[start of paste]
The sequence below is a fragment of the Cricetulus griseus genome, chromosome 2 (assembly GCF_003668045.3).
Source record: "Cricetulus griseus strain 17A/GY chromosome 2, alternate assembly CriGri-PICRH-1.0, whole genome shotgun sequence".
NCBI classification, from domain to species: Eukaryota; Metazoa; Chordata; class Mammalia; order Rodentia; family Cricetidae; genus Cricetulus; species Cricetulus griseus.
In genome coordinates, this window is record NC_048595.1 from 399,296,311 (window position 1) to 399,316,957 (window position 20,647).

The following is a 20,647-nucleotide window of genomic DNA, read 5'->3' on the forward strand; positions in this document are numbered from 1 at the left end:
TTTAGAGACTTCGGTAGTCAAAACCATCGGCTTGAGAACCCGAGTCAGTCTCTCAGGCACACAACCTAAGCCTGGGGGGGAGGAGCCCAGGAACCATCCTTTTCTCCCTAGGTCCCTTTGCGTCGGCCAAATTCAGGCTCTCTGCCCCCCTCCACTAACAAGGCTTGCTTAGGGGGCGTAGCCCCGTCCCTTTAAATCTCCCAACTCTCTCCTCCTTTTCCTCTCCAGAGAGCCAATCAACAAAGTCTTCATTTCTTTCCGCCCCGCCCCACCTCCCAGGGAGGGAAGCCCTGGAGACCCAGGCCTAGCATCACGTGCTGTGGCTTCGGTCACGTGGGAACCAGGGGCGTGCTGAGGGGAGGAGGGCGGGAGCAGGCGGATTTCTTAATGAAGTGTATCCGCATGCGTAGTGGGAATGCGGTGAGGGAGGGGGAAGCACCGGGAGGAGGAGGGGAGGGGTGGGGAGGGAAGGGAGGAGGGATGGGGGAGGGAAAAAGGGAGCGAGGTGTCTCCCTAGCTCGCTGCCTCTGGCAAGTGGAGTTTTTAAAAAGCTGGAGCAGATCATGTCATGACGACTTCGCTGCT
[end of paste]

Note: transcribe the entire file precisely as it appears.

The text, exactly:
The sequence below is a fragment of the Cricetulus griseus genome, chromosome 2 (assembly GCF_003668045.3).
Source record: "Cricetulus griseus strain 17A/GY chromosome 2, alternate assembly CriGri-PICRH-1.0, whole genome shotgun sequence".
NCBI classification, from domain to species: Eukaryota; Metazoa; Chordata; class Mammalia; order Rodentia; family Cricetidae; genus Cricetulus; species Cricetulus griseus.
In genome coordinates, this window is record NC_048595.1 from 399,296,311 (window position 1) to 399,316,957 (window position 20,647).

The following is a 20,647-nucleotide window of genomic DNA, read 5'->3' on the forward strand; positions in this document are numbered from 1 at the left end:
TTTAGAGACTTCGGTAGTCAAAACCATCGGCTTGAGAACCCGAGTCAGTCTCTCAGGCACACAACCTAAGCCTGGGGGGGAGGAGCCCAGGAACCATCCTTTTCTCCCTAGGTCCCTTTGCGTCGGCCAAATTCAGGCTCTCTGCCCCCCTCCACTAACAAGGCTTGCTTAGGGGGCGTAGCCCCGTCCCTTTAAATCTCCCAACTCTCTCCTCCTTTTCCTCTCCAGAGAGCCAATCAACAAAGTCTTCATTTCTTTCCGCCCCGCCCCACCTCCCAGGGAGGGAAGCCCTGGAGACCCAGGCCTAGCATCACGTGCTGTGGCTTCGGTCACGTGGGAACCAGGGGCGTGCTGAGGGGAGGAGGGCGGGAGCAGGCGGATTTCTTAATGAAGTGTATCCGCATGCGTAGTGGGAATGCGGTGAGGGAGGGGGAAGCACCGGGAGGAGGAGGGGAGGGGTGGGGAGGGAAGGGAGGAGGGATGGGGGAGGGAAAAAGGGAGCGAGGTGTCTCCCTAGCTCGCTGCCTCTGGCAAGTGGAGTTTTTAAAAAGCTGGAGCAGATCATGTCATGACGACTTCGCTGCT